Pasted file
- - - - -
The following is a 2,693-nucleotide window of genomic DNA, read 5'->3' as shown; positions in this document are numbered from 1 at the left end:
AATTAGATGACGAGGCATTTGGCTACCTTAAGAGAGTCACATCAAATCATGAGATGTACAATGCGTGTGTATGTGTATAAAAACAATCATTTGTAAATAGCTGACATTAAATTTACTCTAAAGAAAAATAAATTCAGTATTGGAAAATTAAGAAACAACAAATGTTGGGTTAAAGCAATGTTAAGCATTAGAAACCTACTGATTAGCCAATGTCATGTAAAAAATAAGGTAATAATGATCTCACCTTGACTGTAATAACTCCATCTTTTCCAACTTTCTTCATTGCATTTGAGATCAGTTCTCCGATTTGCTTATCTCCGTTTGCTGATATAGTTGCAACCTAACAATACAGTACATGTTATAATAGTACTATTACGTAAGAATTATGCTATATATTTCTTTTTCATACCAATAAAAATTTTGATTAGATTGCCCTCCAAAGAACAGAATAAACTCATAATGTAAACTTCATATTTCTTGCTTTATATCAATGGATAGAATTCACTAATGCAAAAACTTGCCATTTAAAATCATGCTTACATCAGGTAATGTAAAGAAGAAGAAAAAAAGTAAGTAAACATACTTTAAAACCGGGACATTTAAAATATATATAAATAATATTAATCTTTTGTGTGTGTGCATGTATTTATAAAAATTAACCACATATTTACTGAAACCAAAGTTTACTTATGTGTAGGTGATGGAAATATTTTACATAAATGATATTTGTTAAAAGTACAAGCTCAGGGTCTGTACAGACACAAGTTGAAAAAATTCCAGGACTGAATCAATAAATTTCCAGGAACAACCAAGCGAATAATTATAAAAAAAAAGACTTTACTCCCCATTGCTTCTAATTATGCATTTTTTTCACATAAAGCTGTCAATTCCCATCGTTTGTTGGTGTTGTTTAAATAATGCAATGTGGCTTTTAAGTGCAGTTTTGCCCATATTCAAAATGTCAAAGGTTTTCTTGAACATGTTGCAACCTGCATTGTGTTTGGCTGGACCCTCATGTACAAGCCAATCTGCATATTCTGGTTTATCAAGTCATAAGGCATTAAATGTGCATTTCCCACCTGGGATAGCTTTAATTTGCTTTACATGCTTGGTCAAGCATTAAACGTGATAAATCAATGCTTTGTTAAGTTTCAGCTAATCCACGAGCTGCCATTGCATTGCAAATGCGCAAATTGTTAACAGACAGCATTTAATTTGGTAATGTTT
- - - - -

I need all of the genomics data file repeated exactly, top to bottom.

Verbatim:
The following is a 2,693-nucleotide window of genomic DNA, read 5'->3' as shown; positions in this document are numbered from 1 at the left end:
AATTAGATGACGAGGCATTTGGCTACCTTAAGAGAGTCACATCAAATCATGAGATGTACAATGCGTGTGTATGTGTATAAAAACAATCATTTGTAAATAGCTGACATTAAATTTACTCTAAAGAAAAATAAATTCAGTATTGGAAAATTAAGAAACAACAAATGTTGGGTTAAAGCAATGTTAAGCATTAGAAACCTACTGATTAGCCAATGTCATGTAAAAAATAAGGTAATAATGATCTCACCTTGACTGTAATAACTCCATCTTTTCCAACTTTCTTCATTGCATTTGAGATCAGTTCTCCGATTTGCTTATCTCCGTTTGCTGATATAGTTGCAACCTAACAATACAGTACATGTTATAATAGTACTATTACGTAAGAATTATGCTATATATTTCTTTTTCATACCAATAAAAATTTTGATTAGATTGCCCTCCAAAGAACAGAATAAACTCATAATGTAAACTTCATATTTCTTGCTTTATATCAATGGATAGAATTCACTAATGCAAAAACTTGCCATTTAAAATCATGCTTACATCAGGTAATGTAAAGAAGAAGAAAAAAAGTAAGTAAACATACTTTAAAACCGGGACATTTAAAATATATATAAATAATATTAATCTTTTGTGTGTGTGCATGTATTTATAAAAATTAACCACATATTTACTGAAACCAAAGTTTACTTATGTGTAGGTGATGGAAATATTTTACATAAATGATATTTGTTAAAAGTACAAGCTCAGGGTCTGTACAGACACAAGTTGAAAAAATTCCAGGACTGAATCAATAAATTTCCAGGAACAACCAAGCGAATAATTATAAAAAAAAAGACTTTACTCCCCATTGCTTCTAATTATGCATTTTTTTCACATAAAGCTGTCAATTCCCATCGTTTGTTGGTGTTGTTTAAATAATGCAATGTGGCTTTTAAGTGCAGTTTTGCCCATATTCAAAATGTCAAAGGTTTTCTTGAACATGTTGCAACCTGCATTGTGTTTGGCTGGACCCTCATGTACAAGCCAATCTGCATATTCTGGTTTATCAAGTCATAAGGCATTAAATGTGCATTTCCCACCTGGGATAGCTTTAATTTGCTTTACATGCTTGGTCAAGCATTAAACGTGATAAATCAATGCTTTGTTAAGTTTCAGCTAATCCACGAGCTGCCATTGCATTGCAAATGCGCAAATTGTTAACAGACAGCATTTAATTTGGTAATGTTT